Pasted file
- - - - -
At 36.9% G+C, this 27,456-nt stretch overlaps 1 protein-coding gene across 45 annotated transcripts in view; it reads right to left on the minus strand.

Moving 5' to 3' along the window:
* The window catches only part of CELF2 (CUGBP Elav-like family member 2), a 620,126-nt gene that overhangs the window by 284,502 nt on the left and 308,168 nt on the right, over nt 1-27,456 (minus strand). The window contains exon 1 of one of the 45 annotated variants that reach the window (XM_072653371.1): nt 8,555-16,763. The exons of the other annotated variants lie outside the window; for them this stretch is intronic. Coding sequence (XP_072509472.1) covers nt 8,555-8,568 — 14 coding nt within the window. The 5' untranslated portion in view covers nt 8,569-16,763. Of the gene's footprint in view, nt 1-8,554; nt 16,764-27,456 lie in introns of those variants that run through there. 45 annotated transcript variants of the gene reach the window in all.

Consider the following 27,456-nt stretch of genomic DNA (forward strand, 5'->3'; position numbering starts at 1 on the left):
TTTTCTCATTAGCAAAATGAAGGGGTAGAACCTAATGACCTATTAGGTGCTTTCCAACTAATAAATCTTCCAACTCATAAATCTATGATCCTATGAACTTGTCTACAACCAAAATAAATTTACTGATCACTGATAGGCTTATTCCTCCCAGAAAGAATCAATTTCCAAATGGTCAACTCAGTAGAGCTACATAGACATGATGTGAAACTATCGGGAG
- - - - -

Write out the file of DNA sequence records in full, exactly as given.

At 36.9% G+C, this 27,456-nt stretch overlaps 1 protein-coding gene across 45 annotated transcripts in view; it reads right to left on the minus strand.

Moving 5' to 3' along the window:
* The window catches only part of CELF2 (CUGBP Elav-like family member 2), a 620,126-nt gene that overhangs the window by 284,502 nt on the left and 308,168 nt on the right, over nt 1-27,456 (minus strand). The window contains exon 1 of one of the 45 annotated variants that reach the window (XM_072653371.1): nt 8,555-16,763. The exons of the other annotated variants lie outside the window; for them this stretch is intronic. Coding sequence (XP_072509472.1) covers nt 8,555-8,568 — 14 coding nt within the window. The 5' untranslated portion in view covers nt 8,569-16,763. Of the gene's footprint in view, nt 1-8,554; nt 16,764-27,456 lie in introns of those variants that run through there. 45 annotated transcript variants of the gene reach the window in all.

Consider the following 27,456-nt stretch of genomic DNA (forward strand, 5'->3'; position numbering starts at 1 on the left):
TTTTCTCATTAGCAAAATGAAGGGGTAGAACCTAATGACCTATTAGGTGCTTTCCAACTAATAAATCTTCCAACTCATAAATCTATGATCCTATGAACTTGTCTACAACCAAAATAAATTTACTGATCACTGATAGGCTTATTCCTCCCAGAAAGAATCAATTTCCAAATGGTCAACTCAGTAGAGCTACATAGACATGATGTGAAACTATCGGGAG